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A decade of polling by Colorado College’s State of the Rockies project shows that people across the West care deeply and are increasingly concerned about issues related to our outdoor way of life and the quality of our air, water, wildlife and public lands. The Colorado College Conservation in the West poll surveys the views of eight Mountain West states including Montana and looks at how these priorities and concerns influence voters.

The poll results released this week show that nationally, 80% consider a decision maker’s stance on issues involving air, water, public lands and wildlife when gauging their support; up significantly from just 31% in 2016. In Montana, that number jumps to 84%, with 75% of us considering ourselves conservationists, concerned with issues that affect our outdoor way of life, and our natural assets. Half of those polled across the West – 44% – said that these issues are not just important, but a “primary factor” in their decision to support elected officials.

The poll touches on everything from the basic qualities of our air, water and wildlife issues woven through our public lands, as well as the opinions about policies that focus on protections, issues related to oil and gas development, mining on public lands, climate change concerns and support for programs like the Land and Water Conservation Fund that invest in our outdoor infrastructure.

In Montana, 67% of us support full, dedicated funding for the Land and Water Conservation Fund, and 73% think that portions of existing public lands where wildlife migrate each year should not be open to oil and gas drilling. Fifty-seven percent of those polled think that action should be taken to address climate change – a +12 percentage-point jump from 2011. Past research by the University of Montana offers related findings, with 82% of Montanans overwhelmingly saying that public lands help the economy.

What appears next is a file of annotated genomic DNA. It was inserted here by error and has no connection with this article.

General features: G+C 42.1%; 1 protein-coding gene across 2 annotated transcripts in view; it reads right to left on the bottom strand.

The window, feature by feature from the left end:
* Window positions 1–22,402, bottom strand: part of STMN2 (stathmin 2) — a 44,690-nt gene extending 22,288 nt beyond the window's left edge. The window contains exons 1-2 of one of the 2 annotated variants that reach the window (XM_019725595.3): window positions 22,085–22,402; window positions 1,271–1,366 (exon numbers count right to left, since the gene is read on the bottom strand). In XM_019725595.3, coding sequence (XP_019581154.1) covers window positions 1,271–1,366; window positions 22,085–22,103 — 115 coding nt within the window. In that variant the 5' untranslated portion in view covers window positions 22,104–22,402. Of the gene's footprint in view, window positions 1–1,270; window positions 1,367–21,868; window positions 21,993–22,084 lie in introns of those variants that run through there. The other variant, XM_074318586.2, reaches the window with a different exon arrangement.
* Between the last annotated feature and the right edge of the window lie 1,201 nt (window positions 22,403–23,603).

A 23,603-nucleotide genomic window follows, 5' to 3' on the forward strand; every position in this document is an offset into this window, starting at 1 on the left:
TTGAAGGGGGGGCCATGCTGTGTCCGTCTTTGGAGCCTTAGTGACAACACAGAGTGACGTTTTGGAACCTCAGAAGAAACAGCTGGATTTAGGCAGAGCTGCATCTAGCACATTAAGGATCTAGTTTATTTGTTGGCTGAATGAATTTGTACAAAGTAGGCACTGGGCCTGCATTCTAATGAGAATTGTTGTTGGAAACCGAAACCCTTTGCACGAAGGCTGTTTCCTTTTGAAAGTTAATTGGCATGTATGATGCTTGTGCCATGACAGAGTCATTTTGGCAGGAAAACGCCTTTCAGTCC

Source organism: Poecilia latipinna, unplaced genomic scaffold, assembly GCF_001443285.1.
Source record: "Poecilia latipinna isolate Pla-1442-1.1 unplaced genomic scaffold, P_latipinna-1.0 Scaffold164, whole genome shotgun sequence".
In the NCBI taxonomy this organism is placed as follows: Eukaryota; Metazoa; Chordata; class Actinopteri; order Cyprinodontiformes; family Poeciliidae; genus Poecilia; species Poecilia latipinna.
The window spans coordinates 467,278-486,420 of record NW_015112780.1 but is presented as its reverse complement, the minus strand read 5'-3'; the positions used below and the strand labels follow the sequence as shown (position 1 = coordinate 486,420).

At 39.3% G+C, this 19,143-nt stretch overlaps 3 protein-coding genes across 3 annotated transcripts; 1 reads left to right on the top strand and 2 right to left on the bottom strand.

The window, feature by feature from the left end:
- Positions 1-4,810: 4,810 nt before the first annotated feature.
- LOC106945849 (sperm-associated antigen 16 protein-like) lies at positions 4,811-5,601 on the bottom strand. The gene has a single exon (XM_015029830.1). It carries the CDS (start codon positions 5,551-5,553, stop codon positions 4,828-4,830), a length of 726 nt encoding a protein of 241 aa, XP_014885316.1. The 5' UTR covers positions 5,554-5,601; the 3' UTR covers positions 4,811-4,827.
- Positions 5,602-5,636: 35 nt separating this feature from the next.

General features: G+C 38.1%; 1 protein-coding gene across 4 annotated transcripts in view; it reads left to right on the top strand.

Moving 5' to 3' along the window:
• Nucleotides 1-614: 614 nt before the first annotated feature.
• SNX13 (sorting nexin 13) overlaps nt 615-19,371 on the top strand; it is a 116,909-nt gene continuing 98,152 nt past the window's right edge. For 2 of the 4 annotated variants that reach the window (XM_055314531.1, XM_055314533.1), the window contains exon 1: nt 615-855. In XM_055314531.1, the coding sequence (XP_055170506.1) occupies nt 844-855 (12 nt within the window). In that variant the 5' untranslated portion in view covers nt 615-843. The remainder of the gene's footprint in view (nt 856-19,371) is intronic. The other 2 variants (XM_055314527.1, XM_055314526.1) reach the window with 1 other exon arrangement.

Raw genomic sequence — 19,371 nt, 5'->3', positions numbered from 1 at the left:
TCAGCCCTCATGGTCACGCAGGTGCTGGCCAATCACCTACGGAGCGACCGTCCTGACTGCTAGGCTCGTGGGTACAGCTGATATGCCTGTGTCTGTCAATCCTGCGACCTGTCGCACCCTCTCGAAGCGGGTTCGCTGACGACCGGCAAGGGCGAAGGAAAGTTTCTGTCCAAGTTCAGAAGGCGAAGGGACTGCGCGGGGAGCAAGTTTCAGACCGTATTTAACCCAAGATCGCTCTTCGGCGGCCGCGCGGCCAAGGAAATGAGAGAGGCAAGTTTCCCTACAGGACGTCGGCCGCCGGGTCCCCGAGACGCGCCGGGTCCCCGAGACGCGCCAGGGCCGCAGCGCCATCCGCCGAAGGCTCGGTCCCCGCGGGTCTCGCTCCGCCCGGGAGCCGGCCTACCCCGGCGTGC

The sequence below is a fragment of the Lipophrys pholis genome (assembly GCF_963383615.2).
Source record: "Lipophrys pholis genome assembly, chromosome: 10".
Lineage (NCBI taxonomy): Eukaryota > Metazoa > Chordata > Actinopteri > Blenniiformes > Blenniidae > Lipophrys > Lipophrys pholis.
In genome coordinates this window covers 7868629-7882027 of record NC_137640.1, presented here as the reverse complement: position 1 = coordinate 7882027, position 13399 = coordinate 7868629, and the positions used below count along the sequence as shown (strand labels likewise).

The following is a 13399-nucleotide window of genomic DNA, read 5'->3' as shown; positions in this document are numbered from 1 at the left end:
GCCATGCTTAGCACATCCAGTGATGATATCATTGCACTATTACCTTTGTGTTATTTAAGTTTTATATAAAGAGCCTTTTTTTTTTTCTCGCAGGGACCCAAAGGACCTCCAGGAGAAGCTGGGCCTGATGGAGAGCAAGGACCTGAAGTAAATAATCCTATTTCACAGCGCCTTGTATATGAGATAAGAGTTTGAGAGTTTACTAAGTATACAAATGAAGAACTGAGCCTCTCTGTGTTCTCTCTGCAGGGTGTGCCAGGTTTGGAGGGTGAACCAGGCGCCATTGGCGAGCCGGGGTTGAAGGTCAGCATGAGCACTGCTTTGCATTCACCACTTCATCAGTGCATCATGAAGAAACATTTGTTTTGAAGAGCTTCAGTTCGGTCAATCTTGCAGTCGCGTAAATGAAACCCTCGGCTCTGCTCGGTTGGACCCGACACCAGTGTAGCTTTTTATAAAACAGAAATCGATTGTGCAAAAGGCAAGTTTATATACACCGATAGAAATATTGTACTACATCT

Clearly, our public lands and the outdoor way of life that supports our communities, jobs and the economy of the state are of deep importance to us in Montana. The Colorado College poll shows that support for conservation on public lands remains consistent and strong over the last decade, with “urgency and demand for action” intensifying as voters in Montana and the West “increasingly believe their lands and lifestyles are coming under attack” from impacts of threats to our public lands. The urgency behind these concerns is not just about our way of life, but our livelihoods as well.

Montana’s outdoor industry supports 71,000 jobs and consumer spending at over $7 billion. With nearly 34 million acres of public lands serving over 20 million visitors annually, our outdoors are a critical pillar in a thriving and robust economy across the state.

Gov. Bullock, who this week presented on the findings of the Conservation in the West Poll summed it up, saying, “Folks out West have a special appreciation for our public lands, and we know our public lands are our heritage, our birthright, and our great equalizer.” In addition to providing the backdrop for our Montana way of life, study after study shows our public lands are crucial to our economic future and the small businesses leading the way.

Our public lands, our air, clean water and wildlife are all critical to our Montana way of life. In the roster of Business for Montana’s Outdoors, 225 business and roughly 4,600 jobs are directly impacted by our outdoors, and the competitive advantages that our public lands provide. It is clear that as Montanans, and citizens of the West, we are increasingly concerned, and want our elected leaders to fight for responsible conservation policies because jobs and our economic future depend on it. We hope those officials and those campaigning to hold public office are listening.

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Marne Hayes represents Business for Montana’s Outdoors.